Boris Johnson has described one of No 10’s proposals for a post-Brexit customs arrangement as “crazy”.
A “customs partnership”, thought to be favoured by the PM, would involve the UK collecting import tariffs on behalf of the EU.
In a Daily Mail interview, the foreign secretary said it would limit the UK’s ability to do post-Brexit trade deals.
No 10 said the idea was still on the table after ministers failed to agree a customs plan last week.
It also disputed the suggestion the UK would be collecting tariffs “on behalf of the EU” – saying that the money collected would stay in the UK although there would be an annual assessment of what the UK needed to pay the EU for tariffs collected on goods which had later moved on to the EU.
The newspaper quotes the foreign secretary as saying a customs partnership would create “a whole new web of bureaucracy”.
“If you have a new customs partnership, you have a crazy system whereby you end up collecting tariffs on behalf of the EU at the UK frontier,” he said.
“If the EU decides to impose punitive tariffs on something the UK wants to bring in cheaply there’s nothing you can do.
“That’s not taking back control of your trade policy, it’s not taking back control of your laws, it’s not taking back control of your borders and it’s actually not taking back control of your money either, because tariffs would get paid centrally back to Brussels.”
His comments were made during a trip to the US and he said a trade deal with America could not be achieved if the UK remained “in the lunar pull of Brussels”.
He added that Americans wanted to see “a confident free-trading Britain able to do its own deals”.
The politics of Johnson’s intervention
BBC political editor Laura Kuenssberg
In normal times – when did we last have them? – if a cabinet minister publicly criticised the government of the day’s policy in such colourful terms, they would be out – either by their own volition, or a P45 swiftly despatched from Downing Street.
This is a policy that Boris Johnson discussed, along with his colleagues, at that Chequers away day in February, and then by (literally) giving the thumbs up to the prime minister’s Mansion House speech in March that included the customs partnership as a potential proposal.
What his supporters say is that the policy was not agreed then and not discussed in proper detail – so by staking his claim that the idea is “crazy”, he is not bound by collective responsibility. This is an idea floating around rather than pinned-down government policy, they say.
The word is appallingly overused in politics but, let’s put it in capitals, it is UNPRECEDENTED for a senior member of the government to pour such scorn on their government’s own plan, one, they themselves signed up to not so long ago – not withstanding his team’s belief that he is perfectly entitled to criticise a plan before there has been an official government decision to back it.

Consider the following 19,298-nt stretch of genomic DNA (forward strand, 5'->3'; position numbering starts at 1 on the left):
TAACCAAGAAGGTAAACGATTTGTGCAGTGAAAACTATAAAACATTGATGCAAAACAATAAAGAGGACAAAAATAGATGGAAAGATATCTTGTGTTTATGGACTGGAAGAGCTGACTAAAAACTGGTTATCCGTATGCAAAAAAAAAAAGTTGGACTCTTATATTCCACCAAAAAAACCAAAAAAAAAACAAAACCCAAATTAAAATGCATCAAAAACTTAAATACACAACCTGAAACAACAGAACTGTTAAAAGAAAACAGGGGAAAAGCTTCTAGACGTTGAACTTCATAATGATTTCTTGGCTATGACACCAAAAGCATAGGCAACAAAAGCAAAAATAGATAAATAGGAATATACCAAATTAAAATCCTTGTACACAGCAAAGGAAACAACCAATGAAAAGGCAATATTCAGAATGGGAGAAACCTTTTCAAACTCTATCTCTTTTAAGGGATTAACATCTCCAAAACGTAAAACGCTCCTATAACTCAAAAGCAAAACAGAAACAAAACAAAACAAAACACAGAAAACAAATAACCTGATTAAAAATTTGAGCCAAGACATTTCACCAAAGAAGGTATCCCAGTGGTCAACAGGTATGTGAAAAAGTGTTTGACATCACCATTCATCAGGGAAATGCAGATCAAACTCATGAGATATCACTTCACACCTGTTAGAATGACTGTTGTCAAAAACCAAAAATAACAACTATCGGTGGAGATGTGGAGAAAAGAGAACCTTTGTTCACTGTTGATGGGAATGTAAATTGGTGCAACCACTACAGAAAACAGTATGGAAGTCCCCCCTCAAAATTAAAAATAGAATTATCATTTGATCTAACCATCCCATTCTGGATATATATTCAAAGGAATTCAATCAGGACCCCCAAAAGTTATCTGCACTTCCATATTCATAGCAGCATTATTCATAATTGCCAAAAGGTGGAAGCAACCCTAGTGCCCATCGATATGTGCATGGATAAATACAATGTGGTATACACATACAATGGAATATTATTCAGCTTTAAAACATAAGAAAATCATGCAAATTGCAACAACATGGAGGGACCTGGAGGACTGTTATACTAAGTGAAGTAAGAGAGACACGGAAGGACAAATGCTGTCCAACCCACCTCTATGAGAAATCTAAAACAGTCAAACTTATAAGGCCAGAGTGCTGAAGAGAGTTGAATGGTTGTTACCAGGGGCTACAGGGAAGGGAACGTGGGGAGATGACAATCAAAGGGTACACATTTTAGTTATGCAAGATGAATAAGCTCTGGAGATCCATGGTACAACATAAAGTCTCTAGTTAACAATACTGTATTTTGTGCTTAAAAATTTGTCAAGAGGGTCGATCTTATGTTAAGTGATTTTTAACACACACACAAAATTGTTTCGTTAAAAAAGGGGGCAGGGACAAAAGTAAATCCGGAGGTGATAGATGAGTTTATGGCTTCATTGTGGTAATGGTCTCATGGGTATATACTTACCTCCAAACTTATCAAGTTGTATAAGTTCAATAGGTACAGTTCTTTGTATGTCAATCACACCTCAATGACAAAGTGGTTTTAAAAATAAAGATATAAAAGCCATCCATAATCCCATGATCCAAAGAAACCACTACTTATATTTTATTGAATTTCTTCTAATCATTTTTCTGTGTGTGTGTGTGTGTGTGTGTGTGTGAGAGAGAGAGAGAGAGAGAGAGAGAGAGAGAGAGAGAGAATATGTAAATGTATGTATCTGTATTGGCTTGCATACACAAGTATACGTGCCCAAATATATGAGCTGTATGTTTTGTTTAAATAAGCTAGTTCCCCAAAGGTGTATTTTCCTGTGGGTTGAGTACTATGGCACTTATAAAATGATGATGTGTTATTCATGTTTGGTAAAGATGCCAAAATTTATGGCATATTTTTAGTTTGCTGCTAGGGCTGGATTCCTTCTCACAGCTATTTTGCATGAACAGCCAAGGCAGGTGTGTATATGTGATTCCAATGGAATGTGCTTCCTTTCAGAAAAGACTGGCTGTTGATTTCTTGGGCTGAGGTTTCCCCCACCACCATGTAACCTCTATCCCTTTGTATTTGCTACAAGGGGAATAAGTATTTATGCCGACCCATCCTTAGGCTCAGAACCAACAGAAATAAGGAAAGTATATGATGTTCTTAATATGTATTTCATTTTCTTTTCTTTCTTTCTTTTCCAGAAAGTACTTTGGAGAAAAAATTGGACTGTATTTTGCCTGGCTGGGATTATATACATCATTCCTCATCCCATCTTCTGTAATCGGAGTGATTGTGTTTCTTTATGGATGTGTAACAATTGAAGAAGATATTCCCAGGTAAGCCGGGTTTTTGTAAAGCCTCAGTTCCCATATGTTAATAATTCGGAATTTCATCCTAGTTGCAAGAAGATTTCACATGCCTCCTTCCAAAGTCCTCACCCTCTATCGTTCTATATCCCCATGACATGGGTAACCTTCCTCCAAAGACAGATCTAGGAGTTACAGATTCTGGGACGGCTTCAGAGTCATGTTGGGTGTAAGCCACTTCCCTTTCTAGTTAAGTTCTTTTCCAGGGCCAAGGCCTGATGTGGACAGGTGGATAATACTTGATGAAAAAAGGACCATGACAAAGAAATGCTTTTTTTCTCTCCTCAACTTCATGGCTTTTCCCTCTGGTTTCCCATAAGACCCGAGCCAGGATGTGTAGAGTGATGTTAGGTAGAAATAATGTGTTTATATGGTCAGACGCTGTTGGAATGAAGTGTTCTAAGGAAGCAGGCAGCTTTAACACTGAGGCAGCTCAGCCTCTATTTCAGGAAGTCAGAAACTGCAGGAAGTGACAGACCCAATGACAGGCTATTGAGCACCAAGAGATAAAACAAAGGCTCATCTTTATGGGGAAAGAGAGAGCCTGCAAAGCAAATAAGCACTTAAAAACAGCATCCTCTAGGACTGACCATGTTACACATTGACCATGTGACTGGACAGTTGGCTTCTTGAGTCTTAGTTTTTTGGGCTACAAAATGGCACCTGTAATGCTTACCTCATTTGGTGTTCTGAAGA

At the weekend Mr Johnson’s cabinet colleague Business Secretary Greg Clark said anything other than a close customs arrangement would risk thousands of jobs.
The government’s preferred option of a customs partnership has already faced heavy criticism from other Brexiteers – Conservative MP Jacob Rees-Mogg described it as “completely cretinous”.
On Twitter, Mr Rees-Mogg said Mr Johnson had “hit the nail on the head” with his Daily Mail interview.
Former Conservative leader Iain Duncan Smith said adopting the model, which has not been tried before, would “go against everything I know about government” and jeopardise the UK’s ability to strike trade deals with other countries.
The idea was also criticised from the other side of the Brexit debate. Labour MP Rupa Huq – part of the campaign for another vote on the UK’s EU membership – said it would create a “bureaucratic nightmare”, adding that the best way to preserve jobs was to stay in the customs union and single market.
What are the government’s options?
- A ‘highly streamlined’ customs arrangement – This would minimise customs checks rather than getting rid of them altogether, by using new technologies and things like trusted trader schemes, which could allow companies to pay duties in bulk every few months rather than every time their goods cross a border
- A customs partnership – This would remove the need for new customs checks at the border. The UK would collect tariffs set by the EU customs union on goods coming into the UK on behalf of the EU. If those goods didn’t leave the UK and UK tariffs on them were lower, companies could then claim back the difference. No 10 says an annual payment would be made to balance the value of the tariffs collected by the UK for goods which ended up in the EU and the value of the goods which came via the EU but ended up in the UK
Liberal Democrat leader Sir Vince Cable said: “Yet again this Tory government is demonstrating to the Europeans who are negotiating with them that they are internally divided.”
Former Tory attorney general Dominic Grieve said Mr Johnson’s decision to speak out was “regrettable”, telling BBC Radio 4’s The World at One: “I don’t think he is in any way inhibited by normal propriety in government.”
Mrs May’s official spokesman said that the issue was not discussed at Tuesday’s regular cabinet meeting in 10 Downing Street, which Mr Johnson attended after returning from a visit to the US.
The spokesman said Mrs May had confidence in the foreign secretary, adding, in relation to the two customs options: “Following last week’s sub-committee meeting, it was agreed that there are unresolved issues in relation to both models and that further work is needed.
“The prime minister asked officials to take forward that work as a priority.”